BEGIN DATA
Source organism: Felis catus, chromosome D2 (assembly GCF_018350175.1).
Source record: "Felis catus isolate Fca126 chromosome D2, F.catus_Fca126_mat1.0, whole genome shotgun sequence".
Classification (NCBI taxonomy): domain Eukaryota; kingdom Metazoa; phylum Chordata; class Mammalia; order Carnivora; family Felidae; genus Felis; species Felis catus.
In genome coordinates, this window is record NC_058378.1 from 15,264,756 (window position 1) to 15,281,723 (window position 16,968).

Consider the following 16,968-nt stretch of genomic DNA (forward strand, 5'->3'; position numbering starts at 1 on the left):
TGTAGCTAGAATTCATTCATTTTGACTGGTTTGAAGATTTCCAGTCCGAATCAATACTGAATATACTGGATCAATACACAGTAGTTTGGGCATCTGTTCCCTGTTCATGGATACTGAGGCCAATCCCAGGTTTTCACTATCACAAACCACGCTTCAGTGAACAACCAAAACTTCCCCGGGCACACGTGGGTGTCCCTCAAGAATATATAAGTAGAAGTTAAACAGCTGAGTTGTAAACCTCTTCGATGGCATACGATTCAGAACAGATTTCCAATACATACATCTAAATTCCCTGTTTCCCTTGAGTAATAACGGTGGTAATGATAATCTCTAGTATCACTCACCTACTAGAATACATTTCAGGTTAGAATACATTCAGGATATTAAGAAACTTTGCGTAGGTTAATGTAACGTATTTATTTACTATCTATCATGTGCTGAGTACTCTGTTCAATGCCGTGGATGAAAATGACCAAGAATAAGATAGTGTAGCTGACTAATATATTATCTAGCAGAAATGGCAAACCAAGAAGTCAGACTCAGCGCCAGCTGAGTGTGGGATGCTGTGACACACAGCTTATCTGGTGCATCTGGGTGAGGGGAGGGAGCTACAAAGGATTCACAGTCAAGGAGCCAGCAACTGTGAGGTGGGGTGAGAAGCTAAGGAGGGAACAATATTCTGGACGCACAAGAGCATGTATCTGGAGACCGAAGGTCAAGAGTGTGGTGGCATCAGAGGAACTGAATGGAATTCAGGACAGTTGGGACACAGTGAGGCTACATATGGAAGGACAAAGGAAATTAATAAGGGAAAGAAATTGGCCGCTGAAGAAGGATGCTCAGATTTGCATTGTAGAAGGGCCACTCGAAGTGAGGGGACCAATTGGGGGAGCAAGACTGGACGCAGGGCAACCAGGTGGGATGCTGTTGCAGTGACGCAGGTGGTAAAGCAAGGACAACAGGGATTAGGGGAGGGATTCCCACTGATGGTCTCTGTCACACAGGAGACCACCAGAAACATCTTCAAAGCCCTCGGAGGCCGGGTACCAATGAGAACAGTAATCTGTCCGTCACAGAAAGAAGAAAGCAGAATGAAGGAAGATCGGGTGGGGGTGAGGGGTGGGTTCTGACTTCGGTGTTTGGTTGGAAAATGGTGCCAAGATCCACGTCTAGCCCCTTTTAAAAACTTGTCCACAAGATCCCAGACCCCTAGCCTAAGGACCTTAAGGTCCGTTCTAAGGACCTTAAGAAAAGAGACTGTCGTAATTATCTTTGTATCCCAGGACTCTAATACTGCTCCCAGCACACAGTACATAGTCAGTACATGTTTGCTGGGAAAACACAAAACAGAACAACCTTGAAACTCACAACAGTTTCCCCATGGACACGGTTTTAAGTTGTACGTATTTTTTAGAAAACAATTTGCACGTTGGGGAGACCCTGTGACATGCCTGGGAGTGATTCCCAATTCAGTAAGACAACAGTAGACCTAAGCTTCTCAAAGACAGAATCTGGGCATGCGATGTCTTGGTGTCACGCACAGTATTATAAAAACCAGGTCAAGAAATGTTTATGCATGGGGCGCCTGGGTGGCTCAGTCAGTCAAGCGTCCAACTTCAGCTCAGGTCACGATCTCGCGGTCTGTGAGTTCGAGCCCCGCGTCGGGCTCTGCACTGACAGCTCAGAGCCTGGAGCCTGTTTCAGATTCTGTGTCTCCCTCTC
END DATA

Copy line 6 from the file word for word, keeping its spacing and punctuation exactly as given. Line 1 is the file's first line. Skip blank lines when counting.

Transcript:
TGTAGCTAGAATTCATTCATTTTGACTGGTTTGAAGATTTCCAGTCCGAATCAATACTGAATATACTGGATCAATACACAGTAGTTTGGGCATCTGTTCCCTGTTCATGGATACTGAGGCCAATCCCAGGTTTTCACTATCACAAACCACGCTTCAGTGAACAACCAAAACTTCCCCGGGCACACGTGGGTGTCCCTCAAGAATATATAAGTAGAAGTTAAACAGCTGAGTTGTAAACCTCTTCGATGGCATACGATTCAGAACAGATTTCCAATACATACATCTAAATTCCCTGTTTCCCTTGAGTAATAACGGTGGTAATGATAATCTCTAGTATCACTCACCTACTAGAATACATTTCAGGTTAGAATACATTCAGGATATTAAGAAACTTTGCGTAGGTTAATGTAACGTATTTATTTACTATCTATCATGTGCTGAGTACTCTGTTCAATGCCGTGGATGAAAATGACCAAGAATAAGATAGTGTAGCTGACTAATATATTATCTAGCAGAAATGGCAAACCAAGAAGTCAGACTCAGCGCCAGCTGAGTGTGGGATGCTGTGACACACAGCTTATCTGGTGCATCTGGGTGAGGGGAGGGAGCTACAAAGGATTCACAGTCAAGGAGCCAGCAACTGTGAGGTGGGGTGAGAAGCTAAGGAGGGAACAATATTCTGGACGCACAAGAGCATGTATCTGGAGACCGAAGGTCAAGAGTGTGGTGGCATCAGAGGAACTGAATGGAATTCAGGACAGTTGGGACACAGTGAGGCTACATATGGAAGGACAAAGGAAATTAATAAGGGAAAGAAATTGGCCGCTGAAGAAGGATGCTCAGATTTGCATTGTAGAAGGGCCACTCGAAGTGAGGGGACCAATTGGGGGAGCAAGACTGGACGCAGGGCAACCAGGTGGGATGCTGTTGCAGTGACGCAGGTGGTAAAGCAAGGACAACAGGGATTAGGGGAGGGATTCCCACTGATGGTCTCTGTCACACAGGAGACCACCAGAAACATCTTCAAAGCCCTCGGAGGCCGGGTACCAATGAGAACAGTAATCTGTCCGTCACAGAAAGAAGAAAGCAGAATGAAGGAAGATCGGGTGGGGGTGAGGGGTGGGTTCTGACTTCGGTGTTTGGTTGGAAAATGGTGCCAAGATCCACGTCTAGCCCCTTTTAAAAACTTGTCCACAAGATCCCAGACCCCTAGCCTAAGGACCTTAAGGTCCGTTCTAAGGACCTTAAGAAAAGAGACTGTCGTAATTATCTTTGTATCCCAGGACTCTAATACTGCTCCCAGCACACAGTACATAGTCAGTACATGTTTGCTGGGAAAACACAAAACAGAACAACCTTGAAACTCACAACAGTTTCCCCATGGACACGGTTTTAAGTTGTACGTATTTTTTAGAAAACAATTTGCACGTTGGGGAGACCCTGTGACATGCCTGGGAGTGATTCCCAATTCAGTAAGACAACAGTAGACCTAAGCTTCTCAAAGACAGAATCTGGGCATGCGATGTCTTGGTGTCACGCACAGTATTATAAAAACCAGGTCAAGAAATGTTTATGCATGGGGCGCCTGGGTGGCTCAGTCAGTCAAGCGTCCAACTTCAGCTCAGGTCACGATCTCGCGGTCTGTGAGTTCGAGCCCCGCGTCGGGCTCTGCACTGACAGCTCAGAGCCTGGAGCCTGTTTCAGATTCTGTGTCTCCCTCTC